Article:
To verify the exact nature of the mutations and their phenotypic consequence, the fucO alleles were amplified by PCR using genomic DNA of the GC and eBOP12-6 strains and cloned into pGEX-6P-1 containing GST as a fusion partner. WT or mutant POR expressed in E. coli BL21 was purified by affinity chromatography. When kinetic constants were investigated by using reciprocal plots for saturating concentrations of the corresponding enzymes, the Km values of the mutant POR for l-1,2-PDO and glycoaldehyde were 1.2-fold and 2.1-fold higher than those of the WT POR, indicating that the mutant POR had low affinity for substrates of the reduction and oxidation reaction. However, the Vmax of the mutant POR for l-1,2-PDO was 10-fold greater than that of the WT POR, while the Vmax values of the two enzymes for glycoaldehyde were similar. No difference in the Km and Vmax values for NAD and NADH was found between the two enzymes (Table (Table2).2). Thus, the ability to grow and to grow rapidly on l-1,2-PDO can be partially attributed to altered kinetic properties of POR.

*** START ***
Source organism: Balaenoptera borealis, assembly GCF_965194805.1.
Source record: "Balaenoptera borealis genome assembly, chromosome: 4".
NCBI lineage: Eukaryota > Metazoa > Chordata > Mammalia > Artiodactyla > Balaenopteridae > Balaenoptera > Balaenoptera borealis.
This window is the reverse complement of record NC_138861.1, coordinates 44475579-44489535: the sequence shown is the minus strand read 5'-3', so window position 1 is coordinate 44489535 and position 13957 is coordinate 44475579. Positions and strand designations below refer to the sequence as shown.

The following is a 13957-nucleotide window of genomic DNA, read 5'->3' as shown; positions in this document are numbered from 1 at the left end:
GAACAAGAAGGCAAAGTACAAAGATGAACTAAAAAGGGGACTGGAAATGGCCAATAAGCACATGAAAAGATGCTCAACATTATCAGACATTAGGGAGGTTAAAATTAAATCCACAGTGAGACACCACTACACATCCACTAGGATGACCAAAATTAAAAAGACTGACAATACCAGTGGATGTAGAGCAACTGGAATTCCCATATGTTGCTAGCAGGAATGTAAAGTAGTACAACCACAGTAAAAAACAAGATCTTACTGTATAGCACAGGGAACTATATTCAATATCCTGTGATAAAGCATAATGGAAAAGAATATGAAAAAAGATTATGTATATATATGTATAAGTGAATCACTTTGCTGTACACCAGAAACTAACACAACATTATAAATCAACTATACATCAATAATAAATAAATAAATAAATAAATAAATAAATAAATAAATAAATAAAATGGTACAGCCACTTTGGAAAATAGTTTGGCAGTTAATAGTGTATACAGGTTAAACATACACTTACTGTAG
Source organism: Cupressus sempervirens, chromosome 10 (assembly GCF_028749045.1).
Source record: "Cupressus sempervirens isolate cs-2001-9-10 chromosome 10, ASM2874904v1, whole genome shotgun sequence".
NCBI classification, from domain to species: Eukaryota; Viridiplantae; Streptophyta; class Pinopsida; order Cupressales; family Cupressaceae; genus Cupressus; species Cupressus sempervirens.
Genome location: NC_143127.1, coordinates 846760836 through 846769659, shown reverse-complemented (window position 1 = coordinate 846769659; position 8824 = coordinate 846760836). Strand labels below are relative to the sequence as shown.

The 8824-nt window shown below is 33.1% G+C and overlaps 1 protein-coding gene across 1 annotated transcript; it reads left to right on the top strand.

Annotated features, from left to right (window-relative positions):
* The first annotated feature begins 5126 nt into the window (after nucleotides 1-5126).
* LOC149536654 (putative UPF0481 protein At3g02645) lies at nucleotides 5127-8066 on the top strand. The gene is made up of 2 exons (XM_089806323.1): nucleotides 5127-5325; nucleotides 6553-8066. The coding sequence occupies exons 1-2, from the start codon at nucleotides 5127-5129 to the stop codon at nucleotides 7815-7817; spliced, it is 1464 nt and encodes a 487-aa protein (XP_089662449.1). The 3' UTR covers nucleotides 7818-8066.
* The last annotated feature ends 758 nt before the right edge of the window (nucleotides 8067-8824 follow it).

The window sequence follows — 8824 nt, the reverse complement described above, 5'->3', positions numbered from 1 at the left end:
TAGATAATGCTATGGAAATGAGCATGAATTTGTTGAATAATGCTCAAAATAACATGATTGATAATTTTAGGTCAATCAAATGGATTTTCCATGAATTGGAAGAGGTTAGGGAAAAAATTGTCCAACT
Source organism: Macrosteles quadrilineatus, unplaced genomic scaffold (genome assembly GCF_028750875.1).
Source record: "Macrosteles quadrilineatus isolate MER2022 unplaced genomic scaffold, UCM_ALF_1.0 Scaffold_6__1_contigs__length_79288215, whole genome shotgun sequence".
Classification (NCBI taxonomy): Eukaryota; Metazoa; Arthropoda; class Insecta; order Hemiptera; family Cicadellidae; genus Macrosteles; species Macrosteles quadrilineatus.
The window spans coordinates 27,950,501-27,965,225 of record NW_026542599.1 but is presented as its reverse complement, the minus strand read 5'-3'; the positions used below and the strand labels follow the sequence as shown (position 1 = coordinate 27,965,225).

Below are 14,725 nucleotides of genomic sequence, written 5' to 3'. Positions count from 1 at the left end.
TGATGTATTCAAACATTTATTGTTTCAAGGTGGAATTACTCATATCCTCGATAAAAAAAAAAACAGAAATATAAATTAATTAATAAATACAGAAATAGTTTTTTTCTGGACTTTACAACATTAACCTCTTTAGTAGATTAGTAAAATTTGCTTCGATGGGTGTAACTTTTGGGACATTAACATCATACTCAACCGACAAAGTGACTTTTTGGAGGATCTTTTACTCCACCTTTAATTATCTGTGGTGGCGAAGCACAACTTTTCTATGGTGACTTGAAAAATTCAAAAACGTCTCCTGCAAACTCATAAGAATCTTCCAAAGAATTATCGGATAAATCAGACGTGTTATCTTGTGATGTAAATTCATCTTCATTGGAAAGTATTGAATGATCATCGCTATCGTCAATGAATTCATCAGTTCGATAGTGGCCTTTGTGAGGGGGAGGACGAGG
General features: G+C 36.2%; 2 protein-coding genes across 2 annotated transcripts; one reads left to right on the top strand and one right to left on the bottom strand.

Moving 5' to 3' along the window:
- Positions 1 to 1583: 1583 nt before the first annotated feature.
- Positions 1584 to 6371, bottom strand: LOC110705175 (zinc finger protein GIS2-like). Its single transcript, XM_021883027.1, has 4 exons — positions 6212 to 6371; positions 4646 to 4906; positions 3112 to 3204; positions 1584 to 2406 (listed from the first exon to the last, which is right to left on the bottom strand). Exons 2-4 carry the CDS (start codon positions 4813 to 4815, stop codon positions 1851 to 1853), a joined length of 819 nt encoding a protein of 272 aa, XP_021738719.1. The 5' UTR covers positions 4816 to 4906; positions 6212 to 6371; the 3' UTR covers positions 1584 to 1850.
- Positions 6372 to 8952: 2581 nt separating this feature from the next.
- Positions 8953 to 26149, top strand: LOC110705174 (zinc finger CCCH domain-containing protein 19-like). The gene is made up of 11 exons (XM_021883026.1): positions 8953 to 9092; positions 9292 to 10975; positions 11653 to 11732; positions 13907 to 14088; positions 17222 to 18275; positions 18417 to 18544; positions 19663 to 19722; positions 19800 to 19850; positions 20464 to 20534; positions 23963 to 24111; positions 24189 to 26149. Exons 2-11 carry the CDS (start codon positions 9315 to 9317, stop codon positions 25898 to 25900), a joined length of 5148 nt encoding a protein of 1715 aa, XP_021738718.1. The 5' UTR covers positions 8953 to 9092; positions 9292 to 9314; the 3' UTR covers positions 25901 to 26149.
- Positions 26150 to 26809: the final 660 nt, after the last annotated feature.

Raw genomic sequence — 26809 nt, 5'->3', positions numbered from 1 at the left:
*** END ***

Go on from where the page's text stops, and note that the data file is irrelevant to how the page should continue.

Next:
To determine the effect of IS5 inserted between the fucAO and fucPIKUR operons on fucAO expression, the gene expression of the fucAO operon in the eBOP12-6 clone was analyzed using minimal medium containing glycerol or l-1,2-PDO and compared to that of the parental GC strain grown on glycerol-containing M9 minimal medium (Fig. (Fig.5).5). In glycerol-containing minimal medium, the expression of the fucAO operon in evolved clone eBOP12-6 was increased 11-fold. The fucAO expression of the eBOP12-6 clone in minimal medium containing l-1,2-PDO was also upregulated 12-fold compared with that of the GC strain in glycerol-containing minimal medium, indicating that the fucAO operon was constitutively expressed in the evolved eBOP12-6 strain regardless of the carbon source. In order to determine the effect of ilvG and ylbE1 mutations in this study, the gene expression of the ilvGMEDA and fdrA-ylbE-ylbF-ybcF operons in the eBOP12-6 clone in glycerol-containing minimal medium was analyzed and compared to that in the parental GC strain (Fig. (Fig.5).5). It is known that mutations that restore the reading frame of the ilvG gene result in a 5- to 10-fold increase in expression of the ilvEDA genes (37, 54). Consistent with previous studies, the ilvG mutation (single nucleotide deletion at bp 977) resulted in 3- to 4-fold upregulation of the expression of the distal genes (ilvE and ilvA) in the same operon of the eBOP12-6 clone (Fig. (Fig.5).5). Because l-1,2-PDO enters central metabolism via pyruvate, it seems likely that the mutation in the ilvG gene improves the flow of carbon for amino acid biosynthesis. However, there was no difference in expression of the genes downstream of ylbE (ylbF and ybcF) (data not shown).